• The importance of demonstrating solidarity with women in difficult conflict-related situations, which could be addressed through organising international ‘solidarity visits’. Regional networking and interaction can also be supportive in this respect.
  • A standing ‘Women, Peace and Security Advisory Group’ could be established through the UN, or gender expertise incorporated into ‘Friends’ or ‘Contact Groups, to provide guidance on the involvement of women in mediation and peace processes, and provide training. What is needed is for a gender understanding to be reflected, so that peace agreements can benefit women’s post-conflict economic and social situation.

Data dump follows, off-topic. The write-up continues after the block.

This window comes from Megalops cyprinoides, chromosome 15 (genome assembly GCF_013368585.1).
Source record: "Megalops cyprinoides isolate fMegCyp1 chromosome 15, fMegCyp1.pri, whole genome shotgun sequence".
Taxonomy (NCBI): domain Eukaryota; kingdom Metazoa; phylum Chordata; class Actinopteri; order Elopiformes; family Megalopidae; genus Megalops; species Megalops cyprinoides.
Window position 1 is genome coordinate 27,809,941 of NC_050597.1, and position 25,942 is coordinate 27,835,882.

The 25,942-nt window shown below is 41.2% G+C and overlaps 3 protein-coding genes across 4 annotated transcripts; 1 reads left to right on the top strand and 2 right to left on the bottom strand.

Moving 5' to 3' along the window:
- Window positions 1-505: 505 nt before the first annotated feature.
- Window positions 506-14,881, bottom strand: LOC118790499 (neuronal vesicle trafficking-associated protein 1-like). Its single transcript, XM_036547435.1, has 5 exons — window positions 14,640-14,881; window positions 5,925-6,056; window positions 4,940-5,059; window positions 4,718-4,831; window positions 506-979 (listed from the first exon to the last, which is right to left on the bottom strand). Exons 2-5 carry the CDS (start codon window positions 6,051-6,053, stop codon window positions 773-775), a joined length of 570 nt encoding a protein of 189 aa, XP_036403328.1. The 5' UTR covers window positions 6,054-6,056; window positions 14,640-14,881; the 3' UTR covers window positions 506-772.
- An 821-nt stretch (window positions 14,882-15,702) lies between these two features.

Catherine Mabobori, Senior Adviser to First Vice-President of Burundi in charge of Press and Communication, Ministry for National Solidarity, Human Rights and Gender and Bineta Diop, founder and President, Femmes Africa Solidarité

Catherine Mabobori, Senior Adviser to First Vice-President of Burundi in charge of Press and Communication, Ministry for National Solidarity, Human Rights and Gender and Bineta Diop, founder and President, Femmes Africa Solidarité

 

Further information

Wilton Park has organised a number of conferences over the years on issues involving women, peace and security, including:

In May 2006, Peace and security: implementing UN Security Council resolution 1325

In May 2008, Women targeted or affected by armed conflict – what role for military peacekeepers?

In November 2012, Preventing sexual violence in conflict and post-conflict situations